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Creator / Algis Budrys

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Algirdas Jonas "Algis" Budrys (January 9, 1931 – June 9, 2008) was a science fiction writer and editor. The son of a Lithuanian diplomat, he lived in the United States from the time he was five. Early in his career, he frequently used the pen name "John A. Sentry", an anglification of his Lithuanian name.

He published several novels and numerous short stories. His best-known were the novels Who? (1958) and Rogue Moon (1960), both of which were nominated for the Hugo Award, and Hard Landing (1993), which was nominated for a Nebula. Who? was adapted for film in 1973. The movie starred Elliott Gould and Trevor Howard.

In addition to his writing, he worked as an editor for a number of companies over the years, including a stint as book editor at Playboy.

Tropes in his works:

  • Advanced Ancient Acropolis: Rogue Moon centers around a mysterious (and deadly) labyrinth left behind on the moon by long-absent aliens.
  • Alternate Self: In Rogue Moon, teleportation is done in the Star Trek way of decomposition and reconstitution. (Star Trek came out later.) Rogue Moon is more interested in the implications though: two copies of the same person genuinely are the same person, so much so that they can communicate with each other using telepathy until they diverge enough. This is useful in investigating an alien machine that kills its occupants. Simpler things (like ores) can be sent back from the moon easily by the process of decomposition. For humans? The decomposition is lethal, no ifs, ands, or buts. The scan can then be reconstituted any number of times, but this is a separate process. Original scan is usually not lethal, but is done in a completely isolated black pods, no sound or even feeling of touch. Why? So the "original" doesn't get any new memories too different from the "copy" and divergence from the "copy" doesn't happen too fast. The problems happen when the "copy" dies. Human mind goes insane from the experiencing death so there are "originals" who ended up in insane asylum. At one point, a scientist who has a month to live due to cancer and was working on the scanner part of the machine asks the leader of the project to reconstitute an older copy of him and is refused, because the copy is three years old and they changed the machines and operating procedures during that time so the copy won't be useful for the project. Rogue Moon is messed up.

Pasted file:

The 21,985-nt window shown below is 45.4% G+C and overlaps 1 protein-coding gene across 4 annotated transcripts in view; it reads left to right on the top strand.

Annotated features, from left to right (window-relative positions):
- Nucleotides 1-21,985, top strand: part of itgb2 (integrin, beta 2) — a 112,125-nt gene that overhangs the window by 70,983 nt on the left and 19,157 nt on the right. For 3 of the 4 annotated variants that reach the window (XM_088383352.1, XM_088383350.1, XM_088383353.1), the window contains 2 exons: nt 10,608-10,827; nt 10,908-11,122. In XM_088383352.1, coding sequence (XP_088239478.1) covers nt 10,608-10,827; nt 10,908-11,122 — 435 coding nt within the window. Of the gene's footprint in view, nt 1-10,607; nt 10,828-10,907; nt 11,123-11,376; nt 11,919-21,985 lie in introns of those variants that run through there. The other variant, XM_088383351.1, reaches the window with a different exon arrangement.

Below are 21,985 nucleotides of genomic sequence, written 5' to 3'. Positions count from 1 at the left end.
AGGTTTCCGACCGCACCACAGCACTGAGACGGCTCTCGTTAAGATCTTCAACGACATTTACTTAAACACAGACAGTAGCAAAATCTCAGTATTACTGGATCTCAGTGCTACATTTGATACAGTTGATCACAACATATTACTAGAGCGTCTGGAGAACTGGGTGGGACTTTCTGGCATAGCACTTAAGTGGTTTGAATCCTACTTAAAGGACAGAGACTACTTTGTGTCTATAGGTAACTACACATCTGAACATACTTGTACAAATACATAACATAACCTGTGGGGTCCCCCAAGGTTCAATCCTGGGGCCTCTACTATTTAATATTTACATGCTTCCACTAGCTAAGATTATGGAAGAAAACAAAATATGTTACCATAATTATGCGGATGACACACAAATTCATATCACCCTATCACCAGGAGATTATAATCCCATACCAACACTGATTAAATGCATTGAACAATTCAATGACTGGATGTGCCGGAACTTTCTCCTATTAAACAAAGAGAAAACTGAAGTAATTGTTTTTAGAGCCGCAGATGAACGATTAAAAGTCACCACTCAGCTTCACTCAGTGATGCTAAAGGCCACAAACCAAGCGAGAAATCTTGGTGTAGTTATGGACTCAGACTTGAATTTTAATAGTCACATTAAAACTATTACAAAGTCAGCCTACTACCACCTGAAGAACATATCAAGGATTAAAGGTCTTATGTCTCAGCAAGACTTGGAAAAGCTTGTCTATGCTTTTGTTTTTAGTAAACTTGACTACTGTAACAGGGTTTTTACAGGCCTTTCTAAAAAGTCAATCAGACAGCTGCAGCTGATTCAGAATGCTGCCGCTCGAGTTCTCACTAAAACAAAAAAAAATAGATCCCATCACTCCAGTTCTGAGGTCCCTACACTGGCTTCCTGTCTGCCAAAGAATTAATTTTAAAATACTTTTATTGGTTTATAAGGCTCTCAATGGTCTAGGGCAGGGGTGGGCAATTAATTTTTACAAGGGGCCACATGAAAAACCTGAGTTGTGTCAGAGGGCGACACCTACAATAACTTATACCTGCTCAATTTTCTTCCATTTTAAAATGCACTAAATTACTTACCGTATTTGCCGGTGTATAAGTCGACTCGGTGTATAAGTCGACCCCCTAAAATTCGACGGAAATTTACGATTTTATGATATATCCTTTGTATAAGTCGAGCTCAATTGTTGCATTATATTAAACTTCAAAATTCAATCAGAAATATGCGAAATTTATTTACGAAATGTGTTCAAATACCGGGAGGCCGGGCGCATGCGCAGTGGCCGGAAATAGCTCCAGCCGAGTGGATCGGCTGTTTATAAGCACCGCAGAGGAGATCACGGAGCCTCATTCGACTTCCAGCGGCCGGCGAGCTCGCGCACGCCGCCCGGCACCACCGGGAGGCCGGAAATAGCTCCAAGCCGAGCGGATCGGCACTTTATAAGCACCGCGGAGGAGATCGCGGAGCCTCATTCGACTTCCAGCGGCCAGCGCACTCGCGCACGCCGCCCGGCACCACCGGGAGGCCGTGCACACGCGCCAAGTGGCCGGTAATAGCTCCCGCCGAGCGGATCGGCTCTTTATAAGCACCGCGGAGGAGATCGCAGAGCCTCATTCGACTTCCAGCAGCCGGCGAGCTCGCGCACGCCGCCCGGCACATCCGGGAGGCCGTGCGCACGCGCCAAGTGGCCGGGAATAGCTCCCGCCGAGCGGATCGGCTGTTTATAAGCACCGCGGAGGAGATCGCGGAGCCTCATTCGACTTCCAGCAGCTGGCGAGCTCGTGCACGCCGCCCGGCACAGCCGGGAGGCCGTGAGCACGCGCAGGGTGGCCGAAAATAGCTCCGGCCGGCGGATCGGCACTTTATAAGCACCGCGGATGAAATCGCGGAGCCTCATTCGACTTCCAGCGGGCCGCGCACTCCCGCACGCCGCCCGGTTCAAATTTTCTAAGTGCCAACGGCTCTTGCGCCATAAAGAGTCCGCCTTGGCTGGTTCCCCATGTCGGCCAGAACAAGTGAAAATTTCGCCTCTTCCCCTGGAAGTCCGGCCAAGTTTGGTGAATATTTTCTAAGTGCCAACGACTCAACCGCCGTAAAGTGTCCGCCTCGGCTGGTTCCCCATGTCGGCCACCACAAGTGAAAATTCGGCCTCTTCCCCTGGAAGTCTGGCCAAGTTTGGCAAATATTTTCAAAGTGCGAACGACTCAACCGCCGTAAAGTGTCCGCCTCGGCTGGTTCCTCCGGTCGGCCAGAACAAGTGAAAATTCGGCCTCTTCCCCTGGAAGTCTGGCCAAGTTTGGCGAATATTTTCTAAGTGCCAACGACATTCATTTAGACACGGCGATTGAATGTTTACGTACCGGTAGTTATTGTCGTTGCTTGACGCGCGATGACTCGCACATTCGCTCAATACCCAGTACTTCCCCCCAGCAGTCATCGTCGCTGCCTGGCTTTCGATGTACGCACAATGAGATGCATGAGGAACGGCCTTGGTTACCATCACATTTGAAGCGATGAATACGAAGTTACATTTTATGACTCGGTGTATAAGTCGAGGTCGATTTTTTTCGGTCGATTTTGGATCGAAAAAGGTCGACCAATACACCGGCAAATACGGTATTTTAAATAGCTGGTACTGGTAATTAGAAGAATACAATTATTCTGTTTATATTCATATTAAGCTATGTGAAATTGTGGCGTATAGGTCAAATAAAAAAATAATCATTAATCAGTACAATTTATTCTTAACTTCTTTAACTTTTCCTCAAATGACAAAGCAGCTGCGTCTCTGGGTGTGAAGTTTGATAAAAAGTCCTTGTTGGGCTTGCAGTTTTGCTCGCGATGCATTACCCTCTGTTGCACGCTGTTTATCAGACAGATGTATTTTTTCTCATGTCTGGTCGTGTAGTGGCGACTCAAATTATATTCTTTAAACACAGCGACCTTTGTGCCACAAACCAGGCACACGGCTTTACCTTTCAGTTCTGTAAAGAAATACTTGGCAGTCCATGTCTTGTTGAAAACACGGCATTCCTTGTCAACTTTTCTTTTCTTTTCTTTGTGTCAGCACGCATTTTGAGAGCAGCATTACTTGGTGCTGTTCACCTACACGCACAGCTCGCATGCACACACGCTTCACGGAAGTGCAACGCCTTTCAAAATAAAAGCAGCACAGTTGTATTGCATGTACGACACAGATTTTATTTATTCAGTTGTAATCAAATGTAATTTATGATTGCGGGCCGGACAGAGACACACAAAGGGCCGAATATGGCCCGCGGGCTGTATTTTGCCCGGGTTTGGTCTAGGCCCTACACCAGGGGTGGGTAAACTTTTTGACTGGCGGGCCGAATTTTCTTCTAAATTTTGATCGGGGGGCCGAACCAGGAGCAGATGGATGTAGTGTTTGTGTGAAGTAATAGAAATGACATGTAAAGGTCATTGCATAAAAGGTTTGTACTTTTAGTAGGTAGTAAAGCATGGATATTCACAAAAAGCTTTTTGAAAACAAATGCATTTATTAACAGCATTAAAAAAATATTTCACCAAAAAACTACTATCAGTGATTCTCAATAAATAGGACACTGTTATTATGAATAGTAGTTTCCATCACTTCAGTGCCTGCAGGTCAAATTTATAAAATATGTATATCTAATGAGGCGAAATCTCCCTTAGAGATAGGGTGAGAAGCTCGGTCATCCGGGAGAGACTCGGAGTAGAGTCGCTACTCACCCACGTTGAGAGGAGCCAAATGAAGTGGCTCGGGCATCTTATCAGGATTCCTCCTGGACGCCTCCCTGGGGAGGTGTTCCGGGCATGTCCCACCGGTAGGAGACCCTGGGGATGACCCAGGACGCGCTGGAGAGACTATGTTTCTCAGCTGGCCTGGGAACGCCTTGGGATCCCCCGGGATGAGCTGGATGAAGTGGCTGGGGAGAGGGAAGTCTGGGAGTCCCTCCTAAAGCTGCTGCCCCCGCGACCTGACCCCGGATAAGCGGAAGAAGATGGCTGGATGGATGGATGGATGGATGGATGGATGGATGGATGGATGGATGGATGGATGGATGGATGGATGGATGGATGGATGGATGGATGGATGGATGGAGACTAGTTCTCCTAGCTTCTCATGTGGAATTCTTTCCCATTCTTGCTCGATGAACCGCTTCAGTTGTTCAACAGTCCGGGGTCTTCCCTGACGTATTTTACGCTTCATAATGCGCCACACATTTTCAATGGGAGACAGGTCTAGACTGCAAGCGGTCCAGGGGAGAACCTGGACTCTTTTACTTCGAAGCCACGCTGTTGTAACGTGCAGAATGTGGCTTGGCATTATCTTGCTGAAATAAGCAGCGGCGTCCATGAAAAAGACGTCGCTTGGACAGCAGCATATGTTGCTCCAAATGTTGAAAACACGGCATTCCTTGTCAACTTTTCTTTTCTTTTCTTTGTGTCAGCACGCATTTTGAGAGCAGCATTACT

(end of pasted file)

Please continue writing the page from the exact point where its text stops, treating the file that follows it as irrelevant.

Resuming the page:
• The Blank: In Who?, a scientist kidnapped by the Soviets is returned to the West as a cyborg after suffering severe injuries during his kidnapping. His face is just a blank metal mask, one arm is mechanical and the other might be a transplant, so how do the authorities know if he really is the scientist or a well-briefed spy impersonating him?
  • ET Gave Us Wifi: Hard Landing, in which a bunch of crash landed alien Joes have to get by on Earth, and one of them decides to sell alien tech to the US.
  • One-Steve Limit: Lampshaded in Who?, when Lucas Martino goes off to live with his uncle Lucas Maggiore. His uncle immediately says, "Lucas and Lucas—-that's too many Lucases in one store." Lucas Martino is promptly nicknamed Tedeschino, but the narration continues to use his original name.
  • Soviet Superscience: In the novel sci-fi novel Who?, the Soviets kidnap an American scientist after he was horribly injured in an accident. To help him recover, they perform extensive surgery on him. When he returns to the west he has a robotic face, head and arm, which makes him difficult to identify and extremely suspicious.
  • Teleportation: In Rogue Moon, teleportation is done the Star Trek way of decomposition and reconstitution. The book is more interested in the implications: two copies of the same person genuinely are the same person, giving them telepathy until they diverge enough.
  • We Can Rebuild Him: The central conceit of Who?. Except, it's an American scientist, who is rebuilt by Dirty Commies, which makes the Americans very suspicious when he returns.